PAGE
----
Four days passed. I worked hard during those four days. I worked hard looking for, searching for those gates of immortality, searching for those lost gates. The worst were the blisters which appeared on my hands. From some of them the white skin peeled off and those were the worst. I couldn't hold the hone to sharpen the scythe, it burned so much. But now it's good. Now it's the best. I'm willing to bet with anyone about it. It's the morning of the fifth day and everything is musical and harmonious.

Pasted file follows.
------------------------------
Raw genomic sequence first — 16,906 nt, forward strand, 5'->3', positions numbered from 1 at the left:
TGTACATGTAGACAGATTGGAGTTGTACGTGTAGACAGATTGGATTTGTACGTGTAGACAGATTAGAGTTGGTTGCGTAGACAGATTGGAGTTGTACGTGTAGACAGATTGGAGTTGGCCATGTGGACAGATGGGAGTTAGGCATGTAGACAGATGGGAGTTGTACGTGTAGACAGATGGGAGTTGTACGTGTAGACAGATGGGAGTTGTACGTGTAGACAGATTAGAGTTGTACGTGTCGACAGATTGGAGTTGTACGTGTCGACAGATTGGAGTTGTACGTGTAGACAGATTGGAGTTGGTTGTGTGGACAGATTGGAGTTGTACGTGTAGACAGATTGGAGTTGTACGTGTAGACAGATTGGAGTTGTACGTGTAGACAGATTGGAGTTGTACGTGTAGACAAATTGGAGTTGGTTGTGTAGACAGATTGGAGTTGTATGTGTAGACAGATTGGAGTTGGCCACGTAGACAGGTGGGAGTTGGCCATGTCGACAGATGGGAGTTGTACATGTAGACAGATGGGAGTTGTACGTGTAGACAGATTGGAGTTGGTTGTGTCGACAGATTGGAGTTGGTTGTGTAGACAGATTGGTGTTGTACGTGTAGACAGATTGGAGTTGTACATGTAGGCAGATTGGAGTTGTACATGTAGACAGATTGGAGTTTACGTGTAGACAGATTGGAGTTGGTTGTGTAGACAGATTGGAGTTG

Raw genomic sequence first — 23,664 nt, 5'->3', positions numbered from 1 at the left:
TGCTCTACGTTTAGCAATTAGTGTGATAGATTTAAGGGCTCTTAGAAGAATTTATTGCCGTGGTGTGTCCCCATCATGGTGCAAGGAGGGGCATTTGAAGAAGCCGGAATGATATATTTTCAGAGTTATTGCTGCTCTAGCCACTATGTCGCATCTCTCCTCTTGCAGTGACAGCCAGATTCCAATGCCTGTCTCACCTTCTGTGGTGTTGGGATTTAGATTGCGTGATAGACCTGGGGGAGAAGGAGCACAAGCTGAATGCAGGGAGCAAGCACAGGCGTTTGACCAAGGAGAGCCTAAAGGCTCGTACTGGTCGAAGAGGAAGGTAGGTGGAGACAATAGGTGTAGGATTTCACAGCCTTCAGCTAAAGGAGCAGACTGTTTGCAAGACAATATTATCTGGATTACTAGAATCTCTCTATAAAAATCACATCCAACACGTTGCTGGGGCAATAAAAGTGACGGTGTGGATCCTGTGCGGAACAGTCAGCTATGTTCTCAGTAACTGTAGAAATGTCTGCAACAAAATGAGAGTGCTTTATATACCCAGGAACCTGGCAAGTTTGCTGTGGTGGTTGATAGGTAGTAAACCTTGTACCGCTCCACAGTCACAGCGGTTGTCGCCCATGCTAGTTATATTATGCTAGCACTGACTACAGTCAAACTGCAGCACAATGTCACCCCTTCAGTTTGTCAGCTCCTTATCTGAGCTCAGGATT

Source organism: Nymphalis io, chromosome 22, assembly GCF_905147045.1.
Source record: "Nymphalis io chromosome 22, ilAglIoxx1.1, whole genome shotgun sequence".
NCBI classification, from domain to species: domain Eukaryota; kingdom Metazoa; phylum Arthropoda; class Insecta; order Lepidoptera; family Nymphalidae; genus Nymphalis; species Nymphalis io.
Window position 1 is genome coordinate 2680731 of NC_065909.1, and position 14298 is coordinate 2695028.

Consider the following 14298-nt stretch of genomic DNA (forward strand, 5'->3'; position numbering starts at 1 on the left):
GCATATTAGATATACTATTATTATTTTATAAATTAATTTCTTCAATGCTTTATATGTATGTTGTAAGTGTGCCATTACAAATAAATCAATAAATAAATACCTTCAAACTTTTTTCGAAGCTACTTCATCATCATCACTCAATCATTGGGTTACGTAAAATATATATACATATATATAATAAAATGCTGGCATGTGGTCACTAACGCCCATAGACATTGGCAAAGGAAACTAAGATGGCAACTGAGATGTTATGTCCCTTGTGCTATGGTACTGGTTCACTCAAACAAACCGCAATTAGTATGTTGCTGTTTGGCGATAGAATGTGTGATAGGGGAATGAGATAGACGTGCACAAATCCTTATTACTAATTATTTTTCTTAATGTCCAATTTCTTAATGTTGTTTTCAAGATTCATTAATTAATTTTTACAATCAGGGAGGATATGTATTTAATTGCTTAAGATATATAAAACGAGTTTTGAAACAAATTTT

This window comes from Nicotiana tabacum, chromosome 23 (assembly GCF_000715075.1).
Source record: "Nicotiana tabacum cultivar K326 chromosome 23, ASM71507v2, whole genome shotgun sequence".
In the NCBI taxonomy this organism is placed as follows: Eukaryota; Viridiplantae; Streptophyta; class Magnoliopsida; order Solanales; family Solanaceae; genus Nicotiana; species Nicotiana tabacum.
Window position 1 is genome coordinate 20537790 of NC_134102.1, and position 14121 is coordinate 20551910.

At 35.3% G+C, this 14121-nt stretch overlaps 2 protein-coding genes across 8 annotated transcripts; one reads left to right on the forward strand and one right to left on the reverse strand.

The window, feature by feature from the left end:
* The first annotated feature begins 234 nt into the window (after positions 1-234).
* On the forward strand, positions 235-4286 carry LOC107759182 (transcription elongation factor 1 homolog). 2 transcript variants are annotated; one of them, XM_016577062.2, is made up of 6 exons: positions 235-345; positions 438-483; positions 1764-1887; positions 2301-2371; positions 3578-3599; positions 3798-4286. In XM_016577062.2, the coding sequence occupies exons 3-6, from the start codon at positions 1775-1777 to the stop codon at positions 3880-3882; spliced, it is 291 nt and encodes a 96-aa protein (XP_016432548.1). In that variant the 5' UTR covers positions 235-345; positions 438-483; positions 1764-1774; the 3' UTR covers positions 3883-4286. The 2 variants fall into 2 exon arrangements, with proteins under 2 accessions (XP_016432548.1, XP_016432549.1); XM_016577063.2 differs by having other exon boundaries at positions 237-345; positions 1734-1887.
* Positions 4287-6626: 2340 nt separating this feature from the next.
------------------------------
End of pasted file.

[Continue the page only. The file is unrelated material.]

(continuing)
And so it's the morning of the fifth day, I say. I have made a lot of money, six hundred zloty, to be precise. I'm just going to that little town, I say. Yesterday I had the last dinner at the farmer's. It was festive. There were a lot of good things and vodka for good work. The farmer was pleased and so was I. And I am. I am all delighted. I am quite overjoyed. We drank and ate, and the farmer said that for next year he may hire me again, because he likes me, and if he had another daughter, he would give her to me because I'm a good fellow and I'm not afraid of work. He said that in his youth he too was not afraid of any work, and now the work is not afraid of him, for what can he do to it with his old bones. I said that it's not so bad, that he is still quite lively for his years, and that in the city people of his age are good for nothing and decadent. He said yes, yes, there's nothing like the country. The work in the field the healthiest, and the air clean, and not industrial, full of dust and "bateria." Then he said that he will play for me on the violin, and he did, and I sang Schubert's "Ave Maria" and he started to cry, and he said that I should sing in the church with the choir as a soloist, and that my voice is like an angel's, sweet Jesus, in those speakers they only yell and they scream like there is no god. Then I still sang him "The Call of the Pigeons," and he said that I am a great artist and that he loves me like a son. And then we went to sleep. I didn't go back for the night to my wicker settlement on the river, but I slept in the barn. The farmer's wife prepared for me there a wonderful place to sleep under a feather bed. In the morning I didn't want to eat breakfast. I only drank a lot of cold milk and I left thanking them and saying good-bye, and thanking them.